Scientists have used a computer model of ocean circulation to predict the movement of the rafts of floating pumice given off by an erupting underwater volcano.
These rafts can cause problems for ships, so the researchers hope their work will lead to the development of early-warning systems to let mariners avoid risky areas in the wake of an eruption.
The researchers used NEMO, the UK’s high-resolution model of ocean circulation, to represent the ocean currents around Havre, a volcano deep under the southwest Pacific that erupted in July 2012. They then used its output to calculate the movements of thousands of particles representing areas of drifting pumice.
Finally, they compared the results with what satellite images and sailors’ sightings tell us actually happened. The match was encouragingly close, showing that although it needs more development the technique is capable of accurately predicting the movement of these floating islands.
‘The eruption was far from coastal interference, so it produced a single raft spanning over 400km2 in one day, initiating a gigantic, high-precision natural experiment in surface dispersion,’ says Dr Bob Marsh of the University of Southampton.
He was part of a team led by Dr Martin Jutzeler of the National Oceanography Centre, which recently published their findings in Nature Communications. ‘It’s only recently that we’ve had oceanographic models that represent how things spread out in the ocean accurately enough to do this kind of thing, so it’s a big opportunity for new research,’ Marsh adds.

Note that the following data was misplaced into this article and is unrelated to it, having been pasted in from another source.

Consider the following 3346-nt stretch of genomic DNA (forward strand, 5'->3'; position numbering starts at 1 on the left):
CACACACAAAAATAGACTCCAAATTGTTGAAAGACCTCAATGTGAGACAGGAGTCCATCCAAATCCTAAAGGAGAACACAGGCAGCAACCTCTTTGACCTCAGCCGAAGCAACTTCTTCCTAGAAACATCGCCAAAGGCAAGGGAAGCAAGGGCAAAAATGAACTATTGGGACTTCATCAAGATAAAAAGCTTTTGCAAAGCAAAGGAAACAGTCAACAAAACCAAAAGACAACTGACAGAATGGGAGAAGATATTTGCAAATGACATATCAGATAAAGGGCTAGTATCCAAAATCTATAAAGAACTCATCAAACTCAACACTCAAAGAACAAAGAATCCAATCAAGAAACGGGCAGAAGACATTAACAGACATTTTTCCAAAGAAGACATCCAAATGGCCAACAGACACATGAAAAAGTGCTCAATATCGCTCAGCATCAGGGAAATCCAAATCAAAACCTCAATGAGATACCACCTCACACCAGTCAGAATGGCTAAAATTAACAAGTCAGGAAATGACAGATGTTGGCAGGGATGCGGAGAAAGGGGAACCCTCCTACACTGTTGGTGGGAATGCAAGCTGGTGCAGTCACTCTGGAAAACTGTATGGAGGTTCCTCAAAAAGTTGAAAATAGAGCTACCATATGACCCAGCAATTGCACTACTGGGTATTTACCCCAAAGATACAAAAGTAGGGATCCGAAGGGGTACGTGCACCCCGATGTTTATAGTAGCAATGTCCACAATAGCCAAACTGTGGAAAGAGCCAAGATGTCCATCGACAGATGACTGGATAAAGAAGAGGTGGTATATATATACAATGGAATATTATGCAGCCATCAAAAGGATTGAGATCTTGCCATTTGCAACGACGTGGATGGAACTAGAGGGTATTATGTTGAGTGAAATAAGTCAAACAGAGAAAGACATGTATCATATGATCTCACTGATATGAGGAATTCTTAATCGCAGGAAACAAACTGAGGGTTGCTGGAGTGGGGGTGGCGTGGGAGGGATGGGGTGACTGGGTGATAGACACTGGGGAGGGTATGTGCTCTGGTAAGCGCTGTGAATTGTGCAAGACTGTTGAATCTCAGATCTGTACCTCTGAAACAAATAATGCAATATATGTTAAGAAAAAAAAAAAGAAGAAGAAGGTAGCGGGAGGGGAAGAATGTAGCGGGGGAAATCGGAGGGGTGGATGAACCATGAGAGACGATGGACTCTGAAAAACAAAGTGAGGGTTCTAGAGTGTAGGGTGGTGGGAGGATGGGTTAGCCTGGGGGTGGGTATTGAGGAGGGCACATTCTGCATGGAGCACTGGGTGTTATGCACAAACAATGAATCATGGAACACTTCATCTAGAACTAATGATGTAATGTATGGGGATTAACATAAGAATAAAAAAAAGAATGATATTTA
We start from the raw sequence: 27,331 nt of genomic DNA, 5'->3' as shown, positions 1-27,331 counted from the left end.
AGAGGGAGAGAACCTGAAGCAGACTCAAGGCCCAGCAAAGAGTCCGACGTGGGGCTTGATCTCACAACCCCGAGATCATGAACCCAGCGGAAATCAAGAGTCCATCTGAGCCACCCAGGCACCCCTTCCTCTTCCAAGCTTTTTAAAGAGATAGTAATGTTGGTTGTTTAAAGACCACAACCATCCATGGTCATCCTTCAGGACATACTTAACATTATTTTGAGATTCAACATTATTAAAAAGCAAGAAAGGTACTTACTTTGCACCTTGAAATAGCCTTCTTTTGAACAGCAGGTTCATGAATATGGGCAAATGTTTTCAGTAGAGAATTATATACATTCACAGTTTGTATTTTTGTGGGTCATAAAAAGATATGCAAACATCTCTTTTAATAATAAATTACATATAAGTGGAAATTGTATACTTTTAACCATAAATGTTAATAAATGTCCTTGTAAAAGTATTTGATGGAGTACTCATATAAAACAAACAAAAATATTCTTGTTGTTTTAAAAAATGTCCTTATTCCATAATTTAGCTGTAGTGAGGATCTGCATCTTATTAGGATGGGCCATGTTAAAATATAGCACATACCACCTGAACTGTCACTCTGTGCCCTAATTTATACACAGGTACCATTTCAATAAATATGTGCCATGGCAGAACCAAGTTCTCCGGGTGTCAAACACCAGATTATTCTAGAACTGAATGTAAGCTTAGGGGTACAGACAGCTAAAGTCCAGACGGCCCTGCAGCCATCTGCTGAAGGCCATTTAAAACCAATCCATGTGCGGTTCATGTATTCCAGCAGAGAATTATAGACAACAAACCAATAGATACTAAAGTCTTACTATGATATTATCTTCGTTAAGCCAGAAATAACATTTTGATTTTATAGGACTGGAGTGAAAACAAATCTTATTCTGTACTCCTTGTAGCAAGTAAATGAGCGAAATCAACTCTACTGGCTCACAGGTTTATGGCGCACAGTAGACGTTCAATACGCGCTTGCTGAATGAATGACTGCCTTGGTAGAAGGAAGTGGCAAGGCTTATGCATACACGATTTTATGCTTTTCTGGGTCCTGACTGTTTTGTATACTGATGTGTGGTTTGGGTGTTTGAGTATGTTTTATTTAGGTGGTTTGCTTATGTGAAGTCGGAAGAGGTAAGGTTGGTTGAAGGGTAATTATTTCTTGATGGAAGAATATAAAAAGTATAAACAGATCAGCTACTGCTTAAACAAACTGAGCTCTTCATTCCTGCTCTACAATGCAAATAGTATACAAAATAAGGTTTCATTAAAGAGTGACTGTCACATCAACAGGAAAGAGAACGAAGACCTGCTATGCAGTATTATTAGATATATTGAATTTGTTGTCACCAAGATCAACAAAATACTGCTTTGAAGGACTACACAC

His methods can be used to predict the movement of any floating objects that are carried about the ocean by currents – he’s already applied them to everything from debris associated with accidents to icebergs and baby turtles. Although NEMO itself needs to run on national supercomputers, the additional calculations he performs based on its output can be done in mere hours on normal computing hardware, allowing scientists to respond quickly to natural disasters.
‘If we see a big undersea volcanic eruption, we can react within 24-48 hours to produce maps of where pumice will drift to over time,’ he says. ‘All we need to know is where the volcano is.’
Pumice rafts are mostly made up of tiny pieces of floating rock, less than a centimetre across, so in most cases they aren’t likely to breach a ship’s hull. They can endanger its ability to keep moving, though, for example by clogging up water intakes so that engines have no cooling and overheat. ‘It’s not like an iceberg that can sink the ship, but it could effectively cordon off a large area of ocean for several weeks, which could cost the maritime industry a lot of money,’ Marsh says.
He now hopes to work with the shipping and marine insurance industries, as well as with colleagues in the Met Office, to investigate whether these techniques can be turned into a useful information service for sailors – perhaps an add-on to the Met Office’s existing services. He is already working on developing an early-warning system for icebergs, and says it would be relatively easy to incorporate pumice raft forecasting.
More information: “On the fate of pumice rafts formed during the 2012 Havre submarine eruption.” Martin Jutzeler, Robert Marsh, Rebecca J. Carey, James D. L. White, Peter J. Talling & Leif Karlstrom. Nature Communications 5, Article number: 3660. DOI: 10.1038/ncomms4660
Note : The above story is based on materials provided by PlanetEarth Online